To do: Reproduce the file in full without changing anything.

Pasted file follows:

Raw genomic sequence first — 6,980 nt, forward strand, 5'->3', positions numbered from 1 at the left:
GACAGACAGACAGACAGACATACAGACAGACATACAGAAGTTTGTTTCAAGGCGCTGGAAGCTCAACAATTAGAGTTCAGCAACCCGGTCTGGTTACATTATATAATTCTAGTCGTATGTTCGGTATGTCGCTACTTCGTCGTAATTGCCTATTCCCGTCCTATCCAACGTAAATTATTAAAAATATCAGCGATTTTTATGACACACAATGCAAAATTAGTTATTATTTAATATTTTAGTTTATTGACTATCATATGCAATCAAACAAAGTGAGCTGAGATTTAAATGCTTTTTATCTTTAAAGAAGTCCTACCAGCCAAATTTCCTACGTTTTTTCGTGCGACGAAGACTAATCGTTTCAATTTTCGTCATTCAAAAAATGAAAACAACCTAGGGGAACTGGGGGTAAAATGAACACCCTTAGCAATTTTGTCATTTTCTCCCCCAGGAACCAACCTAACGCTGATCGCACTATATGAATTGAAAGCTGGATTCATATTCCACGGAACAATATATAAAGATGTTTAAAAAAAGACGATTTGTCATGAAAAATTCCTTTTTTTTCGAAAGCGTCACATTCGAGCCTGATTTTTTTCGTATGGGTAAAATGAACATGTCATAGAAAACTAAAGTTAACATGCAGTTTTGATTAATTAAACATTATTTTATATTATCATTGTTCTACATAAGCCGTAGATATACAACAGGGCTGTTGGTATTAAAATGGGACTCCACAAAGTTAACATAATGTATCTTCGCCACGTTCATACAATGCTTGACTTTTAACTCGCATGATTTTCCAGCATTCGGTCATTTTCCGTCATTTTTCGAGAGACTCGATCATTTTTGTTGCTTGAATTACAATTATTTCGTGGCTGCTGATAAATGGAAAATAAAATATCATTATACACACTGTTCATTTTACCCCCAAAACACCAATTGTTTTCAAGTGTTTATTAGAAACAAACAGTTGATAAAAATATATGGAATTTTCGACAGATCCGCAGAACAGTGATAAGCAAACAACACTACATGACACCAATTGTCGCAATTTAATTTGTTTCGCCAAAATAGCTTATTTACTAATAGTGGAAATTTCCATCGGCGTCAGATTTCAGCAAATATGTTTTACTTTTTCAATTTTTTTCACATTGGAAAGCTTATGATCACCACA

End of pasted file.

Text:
Raw genomic sequence first — 6,980 nt, forward strand, 5'->3', positions numbered from 1 at the left:
GACAGACAGACAGACAGACATACAGACAGACATACAGAAGTTTGTTTCAAGGCGCTGGAAGCTCAACAATTAGAGTTCAGCAACCCGGTCTGGTTACATTATATAATTCTAGTCGTATGTTCGGTATGTCGCTACTTCGTCGTAATTGCCTATTCCCGTCCTATCCAACGTAAATTATTAAAAATATCAGCGATTTTTATGACACACAATGCAAAATTAGTTATTATTTAATATTTTAGTTTATTGACTATCATATGCAATCAAACAAAGTGAGCTGAGATTTAAATGCTTTTTATCTTTAAAGAAGTCCTACCAGCCAAATTTCCTACGTTTTTTCGTGCGACGAAGACTAATCGTTTCAATTTTCGTCATTCAAAAAATGAAAACAACCTAGGGGAACTGGGGGTAAAATGAACACCCTTAGCAATTTTGTCATTTTCTCCCCCAGGAACCAACCTAACGCTGATCGCACTATATGAATTGAAAGCTGGATTCATATTCCACGGAACAATATATAAAGATGTTTAAAAAAAGACGATTTGTCATGAAAAATTCCTTTTTTTTCGAAAGCGTCACATTCGAGCCTGATTTTTTTCGTATGGGTAAAATGAACATGTCATAGAAAACTAAAGTTAACATGCAGTTTTGATTAATTAAACATTATTTTATATTATCATTGTTCTACATAAGCCGTAGATATACAACAGGGCTGTTGGTATTAAAATGGGACTCCACAAAGTTAACATAATGTATCTTCGCCACGTTCATACAATGCTTGACTTTTAACTCGCATGATTTTCCAGCATTCGGTCATTTTCCGTCATTTTTCGAGAGACTCGATCATTTTTGTTGCTTGAATTACAATTATTTCGTGGCTGCTGATAAATGGAAAATAAAATATCATTATACACACTGTTCATTTTACCCCCAAAACACCAATTGTTTTCAAGTGTTTATTAGAAACAAACAGTTGATAAAAATATATGGAATTTTCGACAGATCCGCAGAACAGTGATAAGCAAACAACACTACATGACACCAATTGTCGCAATTTAATTTGTTTCGCCAAAATAGCTTATTTACTAATAGTGGAAATTTCCATCGGCGTCAGATTTCAGCAAATATGTTTTACTTTTTCAATTTTTTTCACATTGGAAAGCTTATGATCACCACA